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Processed meat linked to stomach cancer

Press AssociationPress Association 24/04/2016
Bacon and eggs every morning for breakfast could be off the menu © iStock/Getty Images Bacon and eggs every morning for breakfast could be off the menu

Drinking alcohol, eating processed meat and being overweight have been "strongly" linked to stomach cancer for the first time.

A new study from the World Cancer Research Fund has found an increased risk of stomach cancer for people drinking three or more alcoholic drinks a day (equivalent to more than 45g of alcohol per day).

Eating the equivalent of 50g per day of processed meat - two rashers of bacon - was also linked to stomach cancer, while being overweight or obese also increased the risk.

But eating citrus fruits may decrease the risk, experts said.

Just over 7000 people are diagnosed with stomach cancer every year in the UK and it leads to around 5000 deaths.

Most (80 per cent) people are diagnosed when their cancer has started to spread around the body.

According to Cancer Research UK, doctors generally think a patient is doing very well if they are still alive two years after being diagnosed with advanced stomach cancer.

Men are twice as likely as women to develop stomach cancer, and it is more common in older adults.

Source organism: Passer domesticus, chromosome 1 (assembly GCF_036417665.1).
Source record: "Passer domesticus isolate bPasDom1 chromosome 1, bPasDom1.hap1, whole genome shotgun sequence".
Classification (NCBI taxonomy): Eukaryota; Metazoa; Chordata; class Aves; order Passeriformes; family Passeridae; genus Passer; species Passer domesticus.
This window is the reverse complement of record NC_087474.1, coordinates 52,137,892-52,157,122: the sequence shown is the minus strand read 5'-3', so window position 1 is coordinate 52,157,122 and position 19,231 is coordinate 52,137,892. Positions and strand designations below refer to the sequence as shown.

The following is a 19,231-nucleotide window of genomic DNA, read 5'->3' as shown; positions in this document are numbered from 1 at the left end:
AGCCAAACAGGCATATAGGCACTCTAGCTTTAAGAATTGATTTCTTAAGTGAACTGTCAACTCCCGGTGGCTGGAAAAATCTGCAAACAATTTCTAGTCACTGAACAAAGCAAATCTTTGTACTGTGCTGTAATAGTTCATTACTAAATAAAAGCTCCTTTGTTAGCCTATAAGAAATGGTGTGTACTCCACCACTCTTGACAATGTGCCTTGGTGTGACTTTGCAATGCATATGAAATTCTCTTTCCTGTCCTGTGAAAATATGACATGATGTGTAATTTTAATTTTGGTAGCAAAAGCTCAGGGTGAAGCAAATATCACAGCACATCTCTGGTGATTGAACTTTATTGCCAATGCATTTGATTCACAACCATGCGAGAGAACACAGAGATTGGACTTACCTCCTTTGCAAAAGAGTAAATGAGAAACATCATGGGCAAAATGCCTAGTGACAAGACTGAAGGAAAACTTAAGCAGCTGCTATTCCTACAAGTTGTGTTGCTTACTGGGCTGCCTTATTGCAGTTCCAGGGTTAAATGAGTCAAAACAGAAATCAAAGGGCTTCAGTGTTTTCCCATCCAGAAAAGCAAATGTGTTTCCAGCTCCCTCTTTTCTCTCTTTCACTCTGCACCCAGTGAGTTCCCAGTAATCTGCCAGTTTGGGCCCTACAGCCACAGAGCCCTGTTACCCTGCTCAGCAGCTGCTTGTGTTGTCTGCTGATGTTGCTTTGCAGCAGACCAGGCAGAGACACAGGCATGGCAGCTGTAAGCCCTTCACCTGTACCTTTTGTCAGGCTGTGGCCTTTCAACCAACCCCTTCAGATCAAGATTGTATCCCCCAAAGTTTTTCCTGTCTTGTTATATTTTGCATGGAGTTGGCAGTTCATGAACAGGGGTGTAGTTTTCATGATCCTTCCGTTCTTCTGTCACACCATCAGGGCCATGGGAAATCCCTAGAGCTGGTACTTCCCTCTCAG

In the new report, WCRF scientists said there was "strong evidence" that drinking around three or more alcoholic drinks per day increased the risk of stomach cancer, as did being overweight or obese.

They also pointed to "strong evidence" that consuming foods preserved by salting increased the risk, such as pickled vegetables and salted or dried fish as is popular in Asia, and "strong evidence" that consuming processed meat increased the risk.

The report said: "Processed meat is meat that has been preserved by smoking, curing or salting, or by the addition of preservatives.

"Examples include ham, bacon, pastrami and salami, as well as hot dogs and some sausages."

Processed meat is already linked to bowel cancer, while being overweight or obese is linked to 10 different cancers.

The scientists also reported that there was "some evidence that suggests consuming grilled or barbecued meat and fish increases the risk of stomach cancer", while consuming "little or no fruit" may increase the risk.

There was also some evidence that eating citrus fruit could decrease the risk.

Dr Rachel Thompson, head of research interpretation at the WCRF, said: "This new evidence gives us a clearer picture.

"We can now say, for the first time, that drinking alcohol, eating processed meat and being overweight or obese can all increase the risk of developing stomach cancers.

"These findings will hopefully help people better understand what increases their risk of cancer so that they can make informed decisions about their lifestyles choices."

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